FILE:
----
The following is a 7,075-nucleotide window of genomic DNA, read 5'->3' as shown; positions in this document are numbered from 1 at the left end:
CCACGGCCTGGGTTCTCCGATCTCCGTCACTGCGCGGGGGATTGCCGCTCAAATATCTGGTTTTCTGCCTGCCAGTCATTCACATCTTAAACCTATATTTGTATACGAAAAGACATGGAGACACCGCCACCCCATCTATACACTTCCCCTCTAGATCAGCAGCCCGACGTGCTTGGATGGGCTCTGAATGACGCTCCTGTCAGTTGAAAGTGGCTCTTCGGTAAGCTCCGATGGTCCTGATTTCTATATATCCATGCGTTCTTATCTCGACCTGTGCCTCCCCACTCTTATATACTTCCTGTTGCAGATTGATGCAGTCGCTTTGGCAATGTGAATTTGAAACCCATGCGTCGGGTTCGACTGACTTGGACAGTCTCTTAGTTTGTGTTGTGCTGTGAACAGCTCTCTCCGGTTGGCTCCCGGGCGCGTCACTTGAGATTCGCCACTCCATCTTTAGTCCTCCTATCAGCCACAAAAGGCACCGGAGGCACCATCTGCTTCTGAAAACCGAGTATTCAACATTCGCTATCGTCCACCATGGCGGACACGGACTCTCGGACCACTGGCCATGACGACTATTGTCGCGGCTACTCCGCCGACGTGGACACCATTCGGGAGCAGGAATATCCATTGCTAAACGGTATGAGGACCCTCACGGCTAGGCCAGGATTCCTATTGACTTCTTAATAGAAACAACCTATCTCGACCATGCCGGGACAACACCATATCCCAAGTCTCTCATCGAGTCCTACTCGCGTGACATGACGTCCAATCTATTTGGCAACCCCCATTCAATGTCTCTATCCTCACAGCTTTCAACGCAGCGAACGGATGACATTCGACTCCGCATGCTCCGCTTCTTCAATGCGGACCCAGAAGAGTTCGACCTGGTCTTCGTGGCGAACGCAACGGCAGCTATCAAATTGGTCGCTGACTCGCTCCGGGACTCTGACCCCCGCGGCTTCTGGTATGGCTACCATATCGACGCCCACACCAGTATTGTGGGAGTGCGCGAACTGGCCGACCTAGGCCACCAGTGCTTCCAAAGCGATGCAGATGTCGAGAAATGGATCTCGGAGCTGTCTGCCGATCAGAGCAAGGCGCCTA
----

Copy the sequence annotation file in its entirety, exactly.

The following is a 7,075-nucleotide window of genomic DNA, read 5'->3' as shown; positions in this document are numbered from 1 at the left end:
CCACGGCCTGGGTTCTCCGATCTCCGTCACTGCGCGGGGGATTGCCGCTCAAATATCTGGTTTTCTGCCTGCCAGTCATTCACATCTTAAACCTATATTTGTATACGAAAAGACATGGAGACACCGCCACCCCATCTATACACTTCCCCTCTAGATCAGCAGCCCGACGTGCTTGGATGGGCTCTGAATGACGCTCCTGTCAGTTGAAAGTGGCTCTTCGGTAAGCTCCGATGGTCCTGATTTCTATATATCCATGCGTTCTTATCTCGACCTGTGCCTCCCCACTCTTATATACTTCCTGTTGCAGATTGATGCAGTCGCTTTGGCAATGTGAATTTGAAACCCATGCGTCGGGTTCGACTGACTTGGACAGTCTCTTAGTTTGTGTTGTGCTGTGAACAGCTCTCTCCGGTTGGCTCCCGGGCGCGTCACTTGAGATTCGCCACTCCATCTTTAGTCCTCCTATCAGCCACAAAAGGCACCGGAGGCACCATCTGCTTCTGAAAACCGAGTATTCAACATTCGCTATCGTCCACCATGGCGGACACGGACTCTCGGACCACTGGCCATGACGACTATTGTCGCGGCTACTCCGCCGACGTGGACACCATTCGGGAGCAGGAATATCCATTGCTAAACGGTATGAGGACCCTCACGGCTAGGCCAGGATTCCTATTGACTTCTTAATAGAAACAACCTATCTCGACCATGCCGGGACAACACCATATCCCAAGTCTCTCATCGAGTCCTACTCGCGTGACATGACGTCCAATCTATTTGGCAACCCCCATTCAATGTCTCTATCCTCACAGCTTTCAACGCAGCGAACGGATGACATTCGACTCCGCATGCTCCGCTTCTTCAATGCGGACCCAGAAGAGTTCGACCTGGTCTTCGTGGCGAACGCAACGGCAGCTATCAAATTGGTCGCTGACTCGCTCCGGGACTCTGACCCCCGCGGCTTCTGGTATGGCTACCATATCGACGCCCACACCAGTATTGTGGGAGTGCGCGAACTGGCCGACCTAGGCCACCAGTGCTTCCAAAGCGATGCAGATGTCGAGAAATGGATCTCGGAGCTGTCTGCCGATCAGAGCAAGGCGCCTA